As this was my ninth consecutive month compering at The Beech Inn, I was a little surprised to be feeling physically nervous on the drive over. It’s strange because I don’t generally suffer from nerves, but they do crop up from time to time for no discernible reason. That said, I am more prone to them when MCing, because, to a large extent, you don’t know what you’re going to say when you get on stage.
My method of quelling the butterflies was to start singing and shouting as I drove. Sure, I must have looked a complete knob to my fellow motorists, but it was a good way of expelling my anxious energy. As always, I felt calm by the time I arrived at the venue (which is weird in itself), and I was looking forward to the gig.
As the weather has been so nice, I was a little concerned how many people would turn up, but I needn’t have worried as there was actually a larger audience than usual. There were a healthy number of regulars in attendance, plus a large group of obvious newcomers. The room was full and there was a lively atmosphere, so it boded well for a good night.
I wasn’t too sure what to do when compiling the running order for the night. As usual, the night was split into three sections. There would be two acts in the first, my monthly report and another act in the second, followed by Ruth E. Cockburn doing an Edinburgh preview in the third. Two of the acts – Les Kershaw and Andy Mannion – had only done a handful of gigs between them, whilst the third was lovely Lee Moore. In many ways it would have made sense for me to put Lee on first, as it can be tough spot for a brand new act. But I also felt that since there would only be one act in the second section that it would make sense for Lee to go there. In the end I went for Les to open – as she had some friends coming to support her, and had 10 minutes of material – followed by Andy who’d be doing 5 minutes, and then Lee in the second section. I don’t know if I did the right thing here or not. Probably not, but, fortunately, it didn’t work out badly.
Remembering a lesson learned last month (Gig 109) – where I’d tried to cram in loads of prepared material right at the start – I decided to ease myself in with some general nonsense and audience interaction. I asked early on how many people hadn’t been to the night before, and it was a large proportion of the audience. Since Les had said she had friends coming to support her, I asked how many of the newbies were there to support an act. It was all of them. At this point, it confirmed that I was right not to start with material. As many of the audience knew each other they were a bit too chatty and I was able to take a bit of time to get everyone settled down and ready for the acts. Once I felt comfortable, and that they were on side, I tried out some new jokes. They were my typical convoluted groaners, but the audience seemed to go with them and take them for what they were.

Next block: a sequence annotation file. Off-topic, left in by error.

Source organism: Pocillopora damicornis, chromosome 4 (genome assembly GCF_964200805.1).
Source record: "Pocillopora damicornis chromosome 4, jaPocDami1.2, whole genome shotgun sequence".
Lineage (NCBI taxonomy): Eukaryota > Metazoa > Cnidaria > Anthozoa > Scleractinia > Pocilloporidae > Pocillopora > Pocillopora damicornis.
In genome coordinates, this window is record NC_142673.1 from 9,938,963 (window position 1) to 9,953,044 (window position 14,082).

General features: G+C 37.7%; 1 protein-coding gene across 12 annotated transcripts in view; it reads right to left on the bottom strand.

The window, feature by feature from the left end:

As Les was first on, the crowd didn’t need much encouragement and she had them in the palm of her hand throughout her set, before leaving to a rapturous response. I had another tricky decision to make here. Generally if an act has done well, it’s fair practice to bring the next act on straight away; they’re already warmed up, so there’s nothing for you to do (if anything you could actually bring the mood down by trying to squeeze in your own ‘funnies’). The exception to this (and this is only from advice I’ve read online about MCing, rather than from personal experience) is that if an act has stormed it, then you should give some breathing space to let things calm down a bit as the previous act is “unfollowable”. I decided that bringing Andy on straight away would be the lesser of two evils – the audience were really receptive and I thought it was best to bring him on with so much energy in the room. Again, this wasn’t necessarily the correct decision, but I did what I thought was best in the moment. Andy managed to get plenty of laughs from his one-liners and did really well for what was only his second gig.
I started the second section off with a bit of chat before launching into The Donnie Hotlips Story: Chapter 7 - a fictional biography of one of the night’s regulars. It must have been utterly baffling for the newcomers (this chapter saw Donnie approached by an alien to save his planet using his drumming prowess), but seemed to work pretty well. I followed this up with my Monthly Report about May 2013. It wasn’t one of my stronger ‘reports’ and perhaps I’m getting a bit tired of the format. It’s nice to have a regular piece to do, but it’s also tough to squeeze them out. That said, I think the process of having to write something regularly to a set format is probably a really good skill to have. Perhaps I’ve just become a bit complacent in churning them out and need to plan my time a little better to allow me to do a couple of drafts on them.
And that was pretty much my work done, as I only had to do a brief introduction for Ruth in the final section. All in all, it was an enjoyable night and the audience really seemed to appreciate all the acts. Compering is hard work – the closest comedy feels to having a real job – but when it goes well it’s incredibly enjoyable and rewarding.